Dwain EsperHarry Cording
Narcotic
Medium: film
Year: 1933
Director: Dwain Esper, Vival Sodar't
Writer: A.J. Karnopp, Hildegarde Stadie
Keywords: 1930s exploitation, favourite
Country: USA
Actor: Harry Cording, Joan Dix, Patricia Farley, Jean Lacy, J. Stuart Blackton Jr., Paul Panzer, Miami Alvarez, Charles Bennett, Josef Swickard
Format: 57 minutes
Url: http://www.imdb.com/title/tt0121587/
Website category: Other
Review date: 9 April 2013
It's kind of astonishing. Even given my high regard for Dwain Esper's films that were written by his wife, Hildegarde Stadie, this was nothing like what I'd expected.
It's obviously cheap, has bad acting and is stuffed full of stock footage, of course. The production values are poor. Dwain Esper is of course the exploitation maestro whose name is also on Maniac, Marihuana, Sex Madness and other lurid schlockers, so I'd been expecting something that was essentially Reefer Madness, but good. It's written by Hildegarde Stadie, after all.
I was wrong. Instead it's the true story of Hildegarde's uncle, Dr. William G. Davis, presented under his own name and introduced with a letter to "Dwain" (i.e. Esper). It begins with the usual 1930s waffle about wanting to "warn" the public about SHOCKING BEHAVIOUR (roll up, roll up!), but for once that title card is the exact and literal truth. Stadie had travelled with Davis as a little girl as he peddled his patent medicines and displayed Stadie naked with a python. (She omits that episode and indeed her own personal involvement in events, so in fact what we have here has been toned down somewhat from real life.) He was a huckster and a drug addict. Stadie is simply showing us what he was like, in a film that would seem surprisingly accurate and even-handed in its approach to drugs even today.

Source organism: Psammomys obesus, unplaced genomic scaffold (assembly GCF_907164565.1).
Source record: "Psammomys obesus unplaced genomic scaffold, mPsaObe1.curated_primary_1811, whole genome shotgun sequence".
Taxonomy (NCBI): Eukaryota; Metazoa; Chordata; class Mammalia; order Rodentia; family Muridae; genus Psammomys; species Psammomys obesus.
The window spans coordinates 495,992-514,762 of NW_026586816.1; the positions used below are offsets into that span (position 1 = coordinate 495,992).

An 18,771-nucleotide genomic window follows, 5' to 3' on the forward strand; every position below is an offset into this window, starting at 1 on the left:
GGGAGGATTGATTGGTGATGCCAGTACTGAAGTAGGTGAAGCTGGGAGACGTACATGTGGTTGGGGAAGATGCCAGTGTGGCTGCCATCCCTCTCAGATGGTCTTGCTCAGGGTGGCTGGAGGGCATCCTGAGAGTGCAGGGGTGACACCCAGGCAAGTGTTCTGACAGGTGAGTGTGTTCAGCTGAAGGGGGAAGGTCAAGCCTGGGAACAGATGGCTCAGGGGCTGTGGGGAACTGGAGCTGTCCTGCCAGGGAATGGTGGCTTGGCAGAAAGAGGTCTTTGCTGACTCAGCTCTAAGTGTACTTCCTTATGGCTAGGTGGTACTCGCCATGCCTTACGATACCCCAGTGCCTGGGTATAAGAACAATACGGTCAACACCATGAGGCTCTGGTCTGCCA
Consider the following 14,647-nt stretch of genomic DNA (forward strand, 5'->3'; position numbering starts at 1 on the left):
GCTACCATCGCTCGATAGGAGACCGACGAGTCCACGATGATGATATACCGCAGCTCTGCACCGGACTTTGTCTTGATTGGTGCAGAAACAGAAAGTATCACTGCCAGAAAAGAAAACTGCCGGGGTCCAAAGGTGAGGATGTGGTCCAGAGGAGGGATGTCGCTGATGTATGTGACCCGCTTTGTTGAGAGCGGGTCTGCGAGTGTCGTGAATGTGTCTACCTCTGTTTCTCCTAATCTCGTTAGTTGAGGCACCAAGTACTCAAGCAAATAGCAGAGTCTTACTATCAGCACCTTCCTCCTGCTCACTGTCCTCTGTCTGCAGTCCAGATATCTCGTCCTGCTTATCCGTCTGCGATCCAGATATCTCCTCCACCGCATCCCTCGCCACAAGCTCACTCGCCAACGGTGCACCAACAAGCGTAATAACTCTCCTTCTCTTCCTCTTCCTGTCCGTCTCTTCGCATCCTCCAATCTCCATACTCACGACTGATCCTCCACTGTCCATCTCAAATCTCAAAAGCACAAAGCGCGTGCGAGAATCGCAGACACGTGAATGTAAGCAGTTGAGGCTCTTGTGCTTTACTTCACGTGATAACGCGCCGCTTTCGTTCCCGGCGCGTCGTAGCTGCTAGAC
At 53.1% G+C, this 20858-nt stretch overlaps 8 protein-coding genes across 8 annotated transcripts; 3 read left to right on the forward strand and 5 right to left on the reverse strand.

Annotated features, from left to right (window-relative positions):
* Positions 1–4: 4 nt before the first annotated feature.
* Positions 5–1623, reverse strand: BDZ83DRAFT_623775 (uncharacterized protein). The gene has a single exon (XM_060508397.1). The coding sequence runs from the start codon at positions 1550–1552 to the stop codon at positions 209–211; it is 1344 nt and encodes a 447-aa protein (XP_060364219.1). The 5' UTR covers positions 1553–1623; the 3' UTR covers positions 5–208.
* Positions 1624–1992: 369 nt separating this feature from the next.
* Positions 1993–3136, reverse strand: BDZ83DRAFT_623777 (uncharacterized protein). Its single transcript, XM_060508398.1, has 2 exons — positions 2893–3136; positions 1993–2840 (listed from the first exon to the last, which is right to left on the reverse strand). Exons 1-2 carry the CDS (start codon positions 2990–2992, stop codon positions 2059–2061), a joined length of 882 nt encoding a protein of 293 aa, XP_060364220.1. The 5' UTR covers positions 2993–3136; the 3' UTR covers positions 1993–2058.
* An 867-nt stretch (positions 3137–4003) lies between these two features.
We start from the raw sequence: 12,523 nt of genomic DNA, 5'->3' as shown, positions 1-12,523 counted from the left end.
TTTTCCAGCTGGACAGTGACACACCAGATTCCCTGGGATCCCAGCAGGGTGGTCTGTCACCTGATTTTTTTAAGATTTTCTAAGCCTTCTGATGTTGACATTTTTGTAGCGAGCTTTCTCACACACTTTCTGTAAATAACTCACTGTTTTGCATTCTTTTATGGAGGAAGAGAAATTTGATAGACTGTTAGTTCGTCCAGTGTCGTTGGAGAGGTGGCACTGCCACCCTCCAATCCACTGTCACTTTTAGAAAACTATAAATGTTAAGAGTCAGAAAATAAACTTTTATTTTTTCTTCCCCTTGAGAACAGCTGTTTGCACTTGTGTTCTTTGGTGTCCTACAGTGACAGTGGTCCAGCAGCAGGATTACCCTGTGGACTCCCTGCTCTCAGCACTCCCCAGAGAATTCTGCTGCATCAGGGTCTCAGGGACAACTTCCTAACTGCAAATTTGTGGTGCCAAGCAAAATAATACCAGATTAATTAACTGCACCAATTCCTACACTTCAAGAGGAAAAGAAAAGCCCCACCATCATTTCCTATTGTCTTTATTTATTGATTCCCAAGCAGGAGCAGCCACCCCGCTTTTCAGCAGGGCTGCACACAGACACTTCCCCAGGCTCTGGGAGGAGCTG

Understandably this went down badly with even the pre-Code censors of 1933. Stadie's letters from the New York board are staggering. They call it "indecent", "immoral" and "will tend to corrup [sic] morals and incite to crime". When Stadie rightly points out that it's hardly glamorising its subject, she gets a near-hysterical screed in response that practically quotes her entire film back at her and seems to regard "to show honestly" as a synonym for "to corrupt".
The downside of this, unfortunately, is that it makes the film less effective. Stadie falls into the Historical Trap that lies in wait for anyone adapting real life, which is to turn her screenplay into a bullet-point list of episodes that happen for no better reason than that they actually did. This doesn't really work with an audience. We want things to happen for internal, dramatic reasons. That's more satisfying and the reason why people watch fiction in the first place... but the secret to appreciating this film is to regard it as only semi-fictional. It's a dramatised biography with a fat slab of educational and philosophical content, disguised as a 1930s exploitation film.
As such, I think it's a startling piece of work, especially given that Stadie's writing about something so obviously personal.
We begin with Dr William G. Davis (Harry Cording) discussing drugs with some friends. One of those is unfortunately a white man (J. Stuart Blackton Jr.) in yellowface make-up, which allows Stadie to bring the Chinese viewpoint on opium but is still hard to watch for a modern audience. Blackton's painfully unconvincing. He pulls focus. Every minute of his screen time is like having a tap-dancing elephant on screen... but if you can make yourself listen to what he's saying, he's providing a more nuanced approach to the film's subject than you'd have expected even had it been made today. He discusses the history of opium, brings up the Chinese philosophy to it and analyses how this differs from Western attitudes.
We also see stunning car stunts in what must surely be stock footage. This is cool. I like Esper's use of stock footage, just I do Ed Wood's. Other things you'll see in this film (all relevant) include a car running head-on into a train, a caesarian operation, a 1930s carnival with carnival freaks (which as a Tod Browning fanboy blew my mind) and snakes (rattlers, sidewinders, a king snake and its unwilling dinner).